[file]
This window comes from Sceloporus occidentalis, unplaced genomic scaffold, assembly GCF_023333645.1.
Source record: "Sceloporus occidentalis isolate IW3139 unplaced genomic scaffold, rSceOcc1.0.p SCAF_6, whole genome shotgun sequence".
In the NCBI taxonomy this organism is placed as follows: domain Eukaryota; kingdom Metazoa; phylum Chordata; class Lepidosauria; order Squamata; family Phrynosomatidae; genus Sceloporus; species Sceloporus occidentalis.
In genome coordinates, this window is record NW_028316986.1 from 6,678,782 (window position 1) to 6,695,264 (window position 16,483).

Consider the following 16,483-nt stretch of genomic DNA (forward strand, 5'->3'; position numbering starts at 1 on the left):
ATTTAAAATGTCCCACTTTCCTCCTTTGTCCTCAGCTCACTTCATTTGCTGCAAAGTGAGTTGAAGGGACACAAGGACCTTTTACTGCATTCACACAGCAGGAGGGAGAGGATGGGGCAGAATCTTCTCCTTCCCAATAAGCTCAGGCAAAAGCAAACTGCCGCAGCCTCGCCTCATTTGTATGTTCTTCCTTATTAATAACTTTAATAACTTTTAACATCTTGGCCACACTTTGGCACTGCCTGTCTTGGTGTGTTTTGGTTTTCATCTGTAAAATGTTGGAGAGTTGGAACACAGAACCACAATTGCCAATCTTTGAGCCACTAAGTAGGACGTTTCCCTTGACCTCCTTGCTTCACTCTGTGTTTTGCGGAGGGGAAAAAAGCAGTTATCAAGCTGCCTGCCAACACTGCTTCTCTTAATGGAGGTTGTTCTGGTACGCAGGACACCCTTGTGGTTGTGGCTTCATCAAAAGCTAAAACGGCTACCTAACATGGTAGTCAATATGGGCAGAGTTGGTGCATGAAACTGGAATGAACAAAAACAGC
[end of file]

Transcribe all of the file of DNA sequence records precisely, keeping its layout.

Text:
This window comes from Sceloporus occidentalis, unplaced genomic scaffold, assembly GCF_023333645.1.
Source record: "Sceloporus occidentalis isolate IW3139 unplaced genomic scaffold, rSceOcc1.0.p SCAF_6, whole genome shotgun sequence".
In the NCBI taxonomy this organism is placed as follows: domain Eukaryota; kingdom Metazoa; phylum Chordata; class Lepidosauria; order Squamata; family Phrynosomatidae; genus Sceloporus; species Sceloporus occidentalis.
In genome coordinates, this window is record NW_028316986.1 from 6,678,782 (window position 1) to 6,695,264 (window position 16,483).

Consider the following 16,483-nt stretch of genomic DNA (forward strand, 5'->3'; position numbering starts at 1 on the left):
ATTTAAAATGTCCCACTTTCCTCCTTTGTCCTCAGCTCACTTCATTTGCTGCAAAGTGAGTTGAAGGGACACAAGGACCTTTTACTGCATTCACACAGCAGGAGGGAGAGGATGGGGCAGAATCTTCTCCTTCCCAATAAGCTCAGGCAAAAGCAAACTGCCGCAGCCTCGCCTCATTTGTATGTTCTTCCTTATTAATAACTTTAATAACTTTTAACATCTTGGCCACACTTTGGCACTGCCTGTCTTGGTGTGTTTTGGTTTTCATCTGTAAAATGTTGGAGAGTTGGAACACAGAACCACAATTGCCAATCTTTGAGCCACTAAGTAGGACGTTTCCCTTGACCTCCTTGCTTCACTCTGTGTTTTGCGGAGGGGAAAAAAGCAGTTATCAAGCTGCCTGCCAACACTGCTTCTCTTAATGGAGGTTGTTCTGGTACGCAGGACACCCTTGTGGTTGTGGCTTCATCAAAAGCTAAAACGGCTACCTAACATGGTAGTCAATATGGGCAGAGTTGGTGCATGAAACTGGAATGAACAAAAACAGC